Condo Association to Pay $1M in Disability Discrimination Case
A condominium association in Puerto Rico recently reached a $1 million agreement with HUD to settle allegations that the property’s inoperative elevators violated the federal fair housing law based on disability.
The complaint was filed by a resident of the 380-unit property, which consists of two high-rise towers, each with 11 floors. According to the resident, the condominium association refused to repair any of the four elevators in her building during the month of March 2011. Because of the non-working elevators, she said she was forced to climb up and down four flights of stairs when leaving and returning to her home, aggravating her mobility disability. She also alleged that the inoperative elevators limited the activities of other residents and visitors with mobility disabilities.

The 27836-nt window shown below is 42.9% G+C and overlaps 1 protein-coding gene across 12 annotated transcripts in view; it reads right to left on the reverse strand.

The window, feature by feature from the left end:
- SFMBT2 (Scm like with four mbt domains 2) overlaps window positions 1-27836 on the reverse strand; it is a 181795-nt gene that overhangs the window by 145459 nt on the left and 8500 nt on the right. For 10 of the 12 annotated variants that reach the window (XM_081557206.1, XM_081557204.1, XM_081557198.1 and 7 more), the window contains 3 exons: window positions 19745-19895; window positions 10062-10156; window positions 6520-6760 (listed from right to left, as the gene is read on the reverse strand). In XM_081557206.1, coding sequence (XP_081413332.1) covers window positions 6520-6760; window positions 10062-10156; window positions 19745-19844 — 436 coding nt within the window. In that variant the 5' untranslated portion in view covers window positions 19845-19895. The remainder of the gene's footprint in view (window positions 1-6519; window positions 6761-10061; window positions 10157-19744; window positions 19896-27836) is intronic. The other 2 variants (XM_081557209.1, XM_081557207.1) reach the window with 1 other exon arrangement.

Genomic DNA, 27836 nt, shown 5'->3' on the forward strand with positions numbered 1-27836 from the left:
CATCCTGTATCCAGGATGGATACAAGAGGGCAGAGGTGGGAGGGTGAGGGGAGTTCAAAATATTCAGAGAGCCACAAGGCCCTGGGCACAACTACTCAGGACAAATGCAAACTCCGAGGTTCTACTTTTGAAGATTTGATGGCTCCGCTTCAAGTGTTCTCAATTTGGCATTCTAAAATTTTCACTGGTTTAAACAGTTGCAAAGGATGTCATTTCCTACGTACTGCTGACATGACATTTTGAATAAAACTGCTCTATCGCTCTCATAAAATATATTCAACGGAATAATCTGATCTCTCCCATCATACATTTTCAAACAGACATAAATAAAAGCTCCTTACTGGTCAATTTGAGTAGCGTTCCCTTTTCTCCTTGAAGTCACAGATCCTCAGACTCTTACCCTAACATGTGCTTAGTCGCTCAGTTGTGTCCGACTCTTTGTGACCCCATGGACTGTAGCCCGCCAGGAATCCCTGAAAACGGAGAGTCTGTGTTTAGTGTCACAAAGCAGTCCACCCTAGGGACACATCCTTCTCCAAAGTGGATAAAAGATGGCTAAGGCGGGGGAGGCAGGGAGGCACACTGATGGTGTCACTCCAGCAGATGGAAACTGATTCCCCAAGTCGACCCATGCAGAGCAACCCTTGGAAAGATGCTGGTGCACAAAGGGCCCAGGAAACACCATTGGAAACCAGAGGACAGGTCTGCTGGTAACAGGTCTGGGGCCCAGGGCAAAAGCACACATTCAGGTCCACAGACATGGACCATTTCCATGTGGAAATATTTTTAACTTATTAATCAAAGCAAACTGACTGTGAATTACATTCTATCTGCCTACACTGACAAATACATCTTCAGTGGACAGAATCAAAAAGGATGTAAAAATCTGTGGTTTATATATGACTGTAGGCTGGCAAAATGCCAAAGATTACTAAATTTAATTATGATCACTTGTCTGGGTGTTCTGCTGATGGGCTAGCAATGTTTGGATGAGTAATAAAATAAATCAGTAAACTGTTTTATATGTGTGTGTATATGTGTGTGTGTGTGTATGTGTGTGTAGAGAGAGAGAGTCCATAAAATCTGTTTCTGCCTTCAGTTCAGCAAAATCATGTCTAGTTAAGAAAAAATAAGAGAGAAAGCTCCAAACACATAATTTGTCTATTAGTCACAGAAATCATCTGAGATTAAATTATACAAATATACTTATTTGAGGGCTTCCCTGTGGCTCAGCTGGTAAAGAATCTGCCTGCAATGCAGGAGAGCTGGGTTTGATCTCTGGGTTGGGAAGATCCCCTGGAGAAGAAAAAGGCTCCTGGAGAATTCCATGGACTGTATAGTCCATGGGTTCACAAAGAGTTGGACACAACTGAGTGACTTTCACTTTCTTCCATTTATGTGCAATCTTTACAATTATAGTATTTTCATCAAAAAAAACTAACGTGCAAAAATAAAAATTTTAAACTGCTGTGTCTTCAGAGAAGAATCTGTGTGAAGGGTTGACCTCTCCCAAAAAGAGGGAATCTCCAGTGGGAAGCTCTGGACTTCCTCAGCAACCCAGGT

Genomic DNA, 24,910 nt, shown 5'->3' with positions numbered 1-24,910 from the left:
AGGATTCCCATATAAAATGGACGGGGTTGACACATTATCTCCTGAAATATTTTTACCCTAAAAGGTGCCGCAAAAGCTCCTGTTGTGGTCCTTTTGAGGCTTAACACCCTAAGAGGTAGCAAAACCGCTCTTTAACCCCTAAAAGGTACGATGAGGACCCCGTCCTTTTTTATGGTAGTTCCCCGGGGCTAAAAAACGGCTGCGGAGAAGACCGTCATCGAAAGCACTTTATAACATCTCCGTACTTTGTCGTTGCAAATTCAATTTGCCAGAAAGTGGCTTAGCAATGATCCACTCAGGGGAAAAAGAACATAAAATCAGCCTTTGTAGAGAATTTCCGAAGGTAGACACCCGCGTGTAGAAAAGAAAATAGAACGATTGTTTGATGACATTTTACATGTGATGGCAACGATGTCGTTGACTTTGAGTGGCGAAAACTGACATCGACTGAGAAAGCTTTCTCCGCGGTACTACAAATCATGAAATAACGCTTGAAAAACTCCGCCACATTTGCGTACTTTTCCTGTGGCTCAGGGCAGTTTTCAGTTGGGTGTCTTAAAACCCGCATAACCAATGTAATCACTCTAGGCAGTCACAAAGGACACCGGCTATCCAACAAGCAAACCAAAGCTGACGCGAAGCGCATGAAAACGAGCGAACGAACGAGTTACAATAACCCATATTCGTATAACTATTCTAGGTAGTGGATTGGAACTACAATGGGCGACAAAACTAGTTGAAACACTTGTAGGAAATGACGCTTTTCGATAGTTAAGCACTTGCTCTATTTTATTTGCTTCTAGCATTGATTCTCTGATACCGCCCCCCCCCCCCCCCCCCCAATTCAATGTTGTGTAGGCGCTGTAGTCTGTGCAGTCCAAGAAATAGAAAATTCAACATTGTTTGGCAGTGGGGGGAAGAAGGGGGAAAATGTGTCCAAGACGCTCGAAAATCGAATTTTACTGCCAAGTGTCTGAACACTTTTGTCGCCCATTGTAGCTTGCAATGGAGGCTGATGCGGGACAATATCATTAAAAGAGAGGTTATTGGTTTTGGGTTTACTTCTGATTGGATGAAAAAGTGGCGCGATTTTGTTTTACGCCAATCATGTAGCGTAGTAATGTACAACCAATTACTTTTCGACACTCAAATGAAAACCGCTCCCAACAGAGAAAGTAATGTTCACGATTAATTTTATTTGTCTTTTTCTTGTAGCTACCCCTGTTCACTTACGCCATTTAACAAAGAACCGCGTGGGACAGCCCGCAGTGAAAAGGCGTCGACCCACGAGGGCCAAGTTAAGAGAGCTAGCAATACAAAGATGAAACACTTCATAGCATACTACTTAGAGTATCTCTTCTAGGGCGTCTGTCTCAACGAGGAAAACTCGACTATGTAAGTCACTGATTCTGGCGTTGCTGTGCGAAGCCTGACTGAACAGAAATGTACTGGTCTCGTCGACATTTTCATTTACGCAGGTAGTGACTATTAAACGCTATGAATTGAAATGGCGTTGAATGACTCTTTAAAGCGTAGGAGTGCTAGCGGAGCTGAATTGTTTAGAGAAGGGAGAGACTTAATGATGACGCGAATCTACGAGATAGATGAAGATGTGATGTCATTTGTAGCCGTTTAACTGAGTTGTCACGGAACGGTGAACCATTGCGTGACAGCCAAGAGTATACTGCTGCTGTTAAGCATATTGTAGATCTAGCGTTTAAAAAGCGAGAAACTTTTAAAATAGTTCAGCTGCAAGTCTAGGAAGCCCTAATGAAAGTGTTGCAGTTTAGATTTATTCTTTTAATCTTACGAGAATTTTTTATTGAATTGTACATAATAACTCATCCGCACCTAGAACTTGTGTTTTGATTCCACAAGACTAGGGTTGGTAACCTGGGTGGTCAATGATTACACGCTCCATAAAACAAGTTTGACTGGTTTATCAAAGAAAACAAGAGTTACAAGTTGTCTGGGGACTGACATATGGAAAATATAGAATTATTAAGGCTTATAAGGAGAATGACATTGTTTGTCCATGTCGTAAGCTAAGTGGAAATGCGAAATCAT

Under the settlement, the association agreed to replace four of the eight elevators in its two towers. In addition, the association agreed to issue a formal apology to the resident and to have all staff undergo fair housing training.
“For persons with physical disabilities who live in multi-level buildings, having access to working elevators is essential for them to live their lives fully and independently,” John Trasviña, HUD Assistant Secretary for Fair Housing and Equal Opportunity, said in a statement. “This settlement ensures they have access and that the condominium meets its fair housing responsibilities.”